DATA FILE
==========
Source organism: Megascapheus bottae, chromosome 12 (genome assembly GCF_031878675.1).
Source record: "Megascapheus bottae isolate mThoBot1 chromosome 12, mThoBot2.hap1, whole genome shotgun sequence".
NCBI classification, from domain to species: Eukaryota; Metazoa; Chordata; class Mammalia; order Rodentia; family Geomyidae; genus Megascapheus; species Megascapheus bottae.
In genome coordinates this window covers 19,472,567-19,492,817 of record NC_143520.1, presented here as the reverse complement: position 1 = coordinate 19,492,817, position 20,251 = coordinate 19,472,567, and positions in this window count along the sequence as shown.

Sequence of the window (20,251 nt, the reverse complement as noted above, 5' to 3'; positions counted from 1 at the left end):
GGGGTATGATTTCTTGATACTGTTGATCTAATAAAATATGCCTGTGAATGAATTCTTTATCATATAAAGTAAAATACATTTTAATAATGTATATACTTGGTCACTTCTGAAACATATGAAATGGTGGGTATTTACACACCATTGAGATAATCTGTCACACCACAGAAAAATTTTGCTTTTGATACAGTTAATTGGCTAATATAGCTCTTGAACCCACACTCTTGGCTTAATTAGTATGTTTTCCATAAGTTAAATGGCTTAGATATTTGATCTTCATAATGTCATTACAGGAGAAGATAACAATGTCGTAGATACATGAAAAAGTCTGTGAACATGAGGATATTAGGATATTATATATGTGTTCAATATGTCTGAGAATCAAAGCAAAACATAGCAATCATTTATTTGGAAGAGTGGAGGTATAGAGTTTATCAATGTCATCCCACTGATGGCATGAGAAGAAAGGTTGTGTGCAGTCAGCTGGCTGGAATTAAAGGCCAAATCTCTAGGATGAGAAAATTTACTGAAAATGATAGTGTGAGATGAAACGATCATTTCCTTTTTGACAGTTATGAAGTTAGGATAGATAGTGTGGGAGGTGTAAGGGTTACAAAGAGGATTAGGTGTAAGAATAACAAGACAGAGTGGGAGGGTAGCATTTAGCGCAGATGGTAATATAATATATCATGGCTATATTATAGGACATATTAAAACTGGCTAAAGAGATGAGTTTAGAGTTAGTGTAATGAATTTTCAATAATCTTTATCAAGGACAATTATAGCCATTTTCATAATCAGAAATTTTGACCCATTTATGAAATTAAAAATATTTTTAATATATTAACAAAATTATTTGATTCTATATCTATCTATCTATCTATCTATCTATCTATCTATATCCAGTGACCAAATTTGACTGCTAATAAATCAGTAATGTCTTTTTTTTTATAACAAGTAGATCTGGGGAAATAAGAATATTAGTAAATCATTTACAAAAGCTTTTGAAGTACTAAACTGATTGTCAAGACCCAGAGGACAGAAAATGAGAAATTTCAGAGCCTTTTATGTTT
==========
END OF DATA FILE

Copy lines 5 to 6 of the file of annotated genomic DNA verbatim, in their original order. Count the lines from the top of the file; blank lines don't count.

Sequence of the window (20,251 nt, the reverse complement as noted above, 5' to 3'; positions counted from 1 at the left end):
GGGGTATGATTTCTTGATACTGTTGATCTAATAAAATATGCCTGTGAATGAATTCTTTATCATATAAAGTAAAATACATTTTAATAATGTATATACTTGGTCACTTCTGAAACATATGAAATGGTGGGTATTTACACACCATTGAGATAATCTGTCACACCACAGAAAAATTTTGCTTTTGATACAGTTAATTGGCTAATATAGCTCTTGAACCCACACTCTTGGCTTAATTAGTATGTTTTCCATAAGTTAAATGGCTTAGATATTTGATCTTCATAATGTCATTACAGGAGAAGATAACAATGTCGTAGATACATGAAAAAGTCTGTGAACATGAGGATATTAGGATATTATATATGTGTTCAATATGTCTGAGAATCAAAGCAAAACATAGCAATCATTTATTTGGAAGAGTGGAGGTATAGAGTTTATCAATGTCATCCCACTGATGGCATGAGAAGAAAGGTTGTGTGCAGTCAGCTGGCTGGAATTAAAGGCCAAATCTCTAGGATGAGAAAATTTACTGAAAATGATAGTGTGAGATGAAACGATCATTTCCTTTTTGACAGTTATGAAGTTAGGATAGATAGTGTGGGAGGTGTAAGGGTTACAAAGAGGATTAGGTGTAAGAATAACAAGACAGAGTGGGAGGGTAGCATTTAGCGCAGATGGTAATATAATATATCATGGCTATATTATAGGACATATTAAAACTGGCTAAAGAGATGAGTTTAGAGTTAGTGTAATGAATTTTCAATAATCTTTATCAAGGACAATTATAGCCATTTTCATAATCAGAAATTTTGACCCATTTATGAAATTAAAAATATTTTTAATATATTAACAAAATTATTTGATTCTATATCTATCTATCTATCTATCTATCTATCTATCTATATCCAGTGACCAAATTTGACTGCTAATAAATCAGTAATGTCTTTTTTTTTATAACAAGTAGATCTGGGGAAATAAGAATATTAGTAAATCATTTACAAAAGCTTTTGAAGTACTAAACTGATTGTCAAGACCCAGAGGACAGAAAATGAGAAATTTCAGAGCCTTTTATGTTT